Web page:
On this week’s Telly Addict, we bid farewell, or au revoir, to three dramas that came to an end last week. The Village on BBC1, whose first chapter took us from 1914 to 1920, took a bow via a lovely closing shot of the entire village gathered around the new war memorial; Endeavour on ITV, whose fourth mystery was called Home, scattered lots of delicious clues to future events which we have already seen, on Morse, and left Detective Constable Endeavour himself with the threat of a limp “in middle age”; and Boss, on More4, whose first season operated at such a high pitch of corruption and venality, it was a surprise to see the delicate visual flourish that I have chosen as my clip to illustrate what has been a terrific run. There’s also a peek through our fingers at The Apprentice on BBC1, whose launch episode drew its lowest audience since 2007, and something almost as horrible, NBC’s Hannibal, on Sky Living. I also find time to commend the accessible documentary Bankers on BBC2, which lines up plutocrats in suits and supplies fruit to throw at them.
So, we’ve reached 100 and nobody’s taken us off the air yet. This is the centennial of Telly Addict. I wrote and read out the first one in May 2011, and have done so pretty much every week (except occasional public holidays and the week I had off when the insanely ambitious Stuart Heritage siezed his opportunity) ever since, for 100 weeks in total, not including the Bake Off special I did at Christmas. That’s a lot of first episodes of a lot of TV programmes that I never watched again, assessed in a pithy and I hope lenient manner while sat at a diagonal from the camera, straining at the Autocue, and taking care to rotate my shirts so that the same one doesn’t appear more often than once every six weeks. (Don’t go back and check, nerds, as I’m more vigilant on this score now than I started out being, and anyway, a lot of those black shirts are different black shirts.)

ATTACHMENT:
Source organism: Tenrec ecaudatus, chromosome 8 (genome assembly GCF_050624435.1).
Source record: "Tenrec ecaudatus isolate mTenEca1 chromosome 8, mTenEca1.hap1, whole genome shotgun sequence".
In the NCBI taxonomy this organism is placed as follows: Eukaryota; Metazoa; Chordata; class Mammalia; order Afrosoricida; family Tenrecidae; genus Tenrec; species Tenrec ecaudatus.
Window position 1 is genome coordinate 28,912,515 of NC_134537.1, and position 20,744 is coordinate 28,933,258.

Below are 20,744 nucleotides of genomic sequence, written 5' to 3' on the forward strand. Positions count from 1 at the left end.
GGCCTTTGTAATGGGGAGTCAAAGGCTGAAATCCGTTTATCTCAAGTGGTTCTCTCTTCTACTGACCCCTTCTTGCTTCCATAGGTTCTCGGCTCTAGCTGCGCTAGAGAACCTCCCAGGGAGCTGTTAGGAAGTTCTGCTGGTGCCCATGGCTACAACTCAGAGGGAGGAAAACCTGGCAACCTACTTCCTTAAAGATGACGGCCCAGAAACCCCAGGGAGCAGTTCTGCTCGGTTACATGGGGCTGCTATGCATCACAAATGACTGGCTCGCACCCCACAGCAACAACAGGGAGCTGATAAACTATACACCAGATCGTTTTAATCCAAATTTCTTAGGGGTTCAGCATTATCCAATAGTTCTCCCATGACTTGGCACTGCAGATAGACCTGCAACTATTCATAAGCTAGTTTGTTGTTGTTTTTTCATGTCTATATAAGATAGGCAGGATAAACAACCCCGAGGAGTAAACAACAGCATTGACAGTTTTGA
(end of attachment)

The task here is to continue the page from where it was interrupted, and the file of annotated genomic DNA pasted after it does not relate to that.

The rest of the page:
The big celebration is just a normal Telly Addict, except with a rare clip from one of the first shows I reviewed, which I feel sure you’ve all forgotten, Exile on BBC1. From the modern day: the final moments of Broadchurch on ITV; The Politician’s Husband on BBC1; The Wright Way on BBC2; Playhouse Presents: Snodgrass on Sky Arts; Masterchef on BBC1; and a couple of quick nods to Mad Men, and Da Vinci’s Demons.